* TRANTER & COGSWELL & HARRISON, LONDON
A .450 SELF-COCKING REVOLVER, MODEL 'METALLIC CONVERSION OF THE DOUBLE-TRIGGER TRANTER', serial no. 60030,
the original revolver circa 1855, with later blued octagonal 8in. barrel signed on the top 'COGSWELL & HARRISON 142 NEW BOND ST. LONDON', the left side-flat of barrel marked 'FITZ ROY BAGOT', engraved band at muzzle, crescent fore-sight, borderline engraved solid frame marked 'TRANTER'S PATENT' together with the serial number, plain five-shot cylinder, inverted 'Y' shaped safe spring, hinged loading gate, centrally mounted ejecter rod, spurless hammer, walnut chequered one-piece grip, lanyard ring to heel and Tranter's Patent double trigger cocking mechanism.
Provenance: Josceline Fitzroy Bagot (22 October 1854 – 1 March 1913) was a British Army officer and Conservative politician, born in Ashtead, Surrey, the son of Col. Charles Bagot and Sophia Louisa Percy.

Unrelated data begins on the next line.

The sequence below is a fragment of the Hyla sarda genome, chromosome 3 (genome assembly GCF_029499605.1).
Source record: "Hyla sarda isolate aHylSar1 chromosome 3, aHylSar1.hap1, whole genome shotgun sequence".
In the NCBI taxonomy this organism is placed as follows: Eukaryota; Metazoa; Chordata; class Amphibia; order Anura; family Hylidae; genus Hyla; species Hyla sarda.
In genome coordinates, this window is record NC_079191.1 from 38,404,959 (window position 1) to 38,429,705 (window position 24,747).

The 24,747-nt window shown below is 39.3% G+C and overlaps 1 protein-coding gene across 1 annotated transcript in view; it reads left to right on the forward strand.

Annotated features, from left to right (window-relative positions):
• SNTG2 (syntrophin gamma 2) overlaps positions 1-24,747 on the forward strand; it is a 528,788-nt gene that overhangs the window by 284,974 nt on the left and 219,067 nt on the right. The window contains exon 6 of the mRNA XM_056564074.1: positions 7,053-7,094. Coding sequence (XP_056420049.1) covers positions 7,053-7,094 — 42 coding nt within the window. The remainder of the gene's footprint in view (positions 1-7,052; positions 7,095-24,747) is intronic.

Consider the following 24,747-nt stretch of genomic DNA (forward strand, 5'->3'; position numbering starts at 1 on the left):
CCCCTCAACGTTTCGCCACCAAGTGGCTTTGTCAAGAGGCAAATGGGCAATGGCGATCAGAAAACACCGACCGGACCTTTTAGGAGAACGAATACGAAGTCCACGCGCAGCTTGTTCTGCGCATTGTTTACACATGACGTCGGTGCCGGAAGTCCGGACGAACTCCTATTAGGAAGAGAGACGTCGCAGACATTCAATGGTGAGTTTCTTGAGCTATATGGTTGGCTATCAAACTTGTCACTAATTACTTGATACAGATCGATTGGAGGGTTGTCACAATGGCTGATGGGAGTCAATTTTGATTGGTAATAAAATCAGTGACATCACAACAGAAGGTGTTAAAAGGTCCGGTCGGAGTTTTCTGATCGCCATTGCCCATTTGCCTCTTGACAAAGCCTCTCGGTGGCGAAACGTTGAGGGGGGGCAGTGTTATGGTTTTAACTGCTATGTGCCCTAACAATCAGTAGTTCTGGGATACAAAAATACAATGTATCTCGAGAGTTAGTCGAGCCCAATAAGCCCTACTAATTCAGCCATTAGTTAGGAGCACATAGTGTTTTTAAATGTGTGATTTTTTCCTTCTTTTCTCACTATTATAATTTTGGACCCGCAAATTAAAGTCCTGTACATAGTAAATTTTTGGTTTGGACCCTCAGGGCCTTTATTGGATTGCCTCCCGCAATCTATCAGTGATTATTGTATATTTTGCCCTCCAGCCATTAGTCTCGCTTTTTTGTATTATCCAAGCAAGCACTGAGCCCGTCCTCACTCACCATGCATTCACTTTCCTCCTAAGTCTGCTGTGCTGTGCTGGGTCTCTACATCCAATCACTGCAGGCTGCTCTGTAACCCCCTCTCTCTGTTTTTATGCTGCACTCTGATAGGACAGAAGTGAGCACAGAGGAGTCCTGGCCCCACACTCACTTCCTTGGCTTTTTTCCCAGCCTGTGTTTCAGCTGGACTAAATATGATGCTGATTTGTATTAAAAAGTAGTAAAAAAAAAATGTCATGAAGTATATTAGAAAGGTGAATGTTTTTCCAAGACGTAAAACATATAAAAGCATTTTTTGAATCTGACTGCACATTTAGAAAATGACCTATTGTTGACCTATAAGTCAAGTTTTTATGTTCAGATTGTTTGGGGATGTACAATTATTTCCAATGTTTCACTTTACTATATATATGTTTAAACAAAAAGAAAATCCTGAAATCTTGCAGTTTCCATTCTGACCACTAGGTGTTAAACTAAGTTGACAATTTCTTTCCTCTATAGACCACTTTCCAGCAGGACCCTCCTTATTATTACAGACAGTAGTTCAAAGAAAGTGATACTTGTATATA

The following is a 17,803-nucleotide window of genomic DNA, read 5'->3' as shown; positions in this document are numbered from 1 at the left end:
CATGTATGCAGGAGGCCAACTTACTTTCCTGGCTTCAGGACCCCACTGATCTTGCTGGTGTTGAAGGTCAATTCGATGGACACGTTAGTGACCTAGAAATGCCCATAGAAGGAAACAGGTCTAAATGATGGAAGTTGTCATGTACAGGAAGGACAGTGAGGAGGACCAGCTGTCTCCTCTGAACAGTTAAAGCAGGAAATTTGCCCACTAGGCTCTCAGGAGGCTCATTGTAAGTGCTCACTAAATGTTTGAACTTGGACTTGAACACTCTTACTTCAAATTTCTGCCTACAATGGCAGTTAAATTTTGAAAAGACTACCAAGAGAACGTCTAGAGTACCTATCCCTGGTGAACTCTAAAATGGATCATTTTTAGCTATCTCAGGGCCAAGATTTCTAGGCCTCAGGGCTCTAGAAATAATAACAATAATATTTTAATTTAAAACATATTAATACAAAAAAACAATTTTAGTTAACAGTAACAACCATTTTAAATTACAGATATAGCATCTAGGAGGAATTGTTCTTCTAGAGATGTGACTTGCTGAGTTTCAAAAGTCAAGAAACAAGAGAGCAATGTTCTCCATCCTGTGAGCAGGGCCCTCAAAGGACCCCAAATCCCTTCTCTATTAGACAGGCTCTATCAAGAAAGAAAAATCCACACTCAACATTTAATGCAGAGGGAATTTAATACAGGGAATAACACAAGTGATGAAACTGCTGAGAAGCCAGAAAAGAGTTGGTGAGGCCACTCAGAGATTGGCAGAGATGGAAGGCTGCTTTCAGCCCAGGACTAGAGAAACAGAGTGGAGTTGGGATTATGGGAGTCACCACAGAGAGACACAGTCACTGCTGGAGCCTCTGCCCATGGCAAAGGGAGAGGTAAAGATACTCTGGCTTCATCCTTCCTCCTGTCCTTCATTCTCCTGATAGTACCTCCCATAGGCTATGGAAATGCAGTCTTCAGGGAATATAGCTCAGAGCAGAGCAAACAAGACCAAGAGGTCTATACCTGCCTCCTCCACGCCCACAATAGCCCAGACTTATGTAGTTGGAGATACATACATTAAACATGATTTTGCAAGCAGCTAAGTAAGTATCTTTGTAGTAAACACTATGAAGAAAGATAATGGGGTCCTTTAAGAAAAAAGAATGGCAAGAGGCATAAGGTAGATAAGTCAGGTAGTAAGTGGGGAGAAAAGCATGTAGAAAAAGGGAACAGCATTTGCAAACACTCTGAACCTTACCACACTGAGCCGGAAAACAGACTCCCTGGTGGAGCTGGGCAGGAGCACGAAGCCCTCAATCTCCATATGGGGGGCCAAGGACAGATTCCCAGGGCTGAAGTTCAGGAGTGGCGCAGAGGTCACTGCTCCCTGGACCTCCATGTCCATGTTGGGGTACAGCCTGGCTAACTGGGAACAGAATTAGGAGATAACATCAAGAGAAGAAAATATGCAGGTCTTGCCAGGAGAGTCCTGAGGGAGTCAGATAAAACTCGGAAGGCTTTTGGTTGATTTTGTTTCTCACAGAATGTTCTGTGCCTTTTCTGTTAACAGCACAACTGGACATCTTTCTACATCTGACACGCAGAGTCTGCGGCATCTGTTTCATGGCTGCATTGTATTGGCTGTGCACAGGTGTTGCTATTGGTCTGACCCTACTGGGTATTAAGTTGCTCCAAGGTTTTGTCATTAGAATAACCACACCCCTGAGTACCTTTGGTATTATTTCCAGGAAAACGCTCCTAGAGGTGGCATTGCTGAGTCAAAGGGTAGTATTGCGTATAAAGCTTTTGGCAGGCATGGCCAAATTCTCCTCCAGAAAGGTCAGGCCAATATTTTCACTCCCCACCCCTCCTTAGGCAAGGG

J. Fitzroy Bagot joined the Army and received a commission in the Grenadier Guards in 1875 and was appointed Aide-de-Camp to the Governor-General of Canada in both 1881–1882 and 1888–1889. He also saw service in the Boer War in 1899–1900, where he was mentioned in despatches and was the chief Military Censor. His wife was also in South Africa during the war, running a military hospital. Fitzroy Bagot was later attached to the Westmorland and Cumberland Imperial Yeomanry, where he was granted the honorary rank of Lieutenant-Colonel on 7th May 1902.
In politics, Fitzroy Bagot was twice returned as Conservative MP for Kendal (1892–1906 and 1910–1913) and served as a Parliamentary Secretary at both the Treasury and the Home Office. He was nominated for a baronetcy in 1913 but sadly died the same year. The baronetcy was conferred instead on his only son, Sir Alan Bagot, 1st Baronet. Josceline Bagot was buried in St Peters churchyard, Heversham, Cumbria.
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S5 - Sold as a Section 5 Firearm under the 1968 Firearms Act, Sections 7.3 and 7.1 Eligible.
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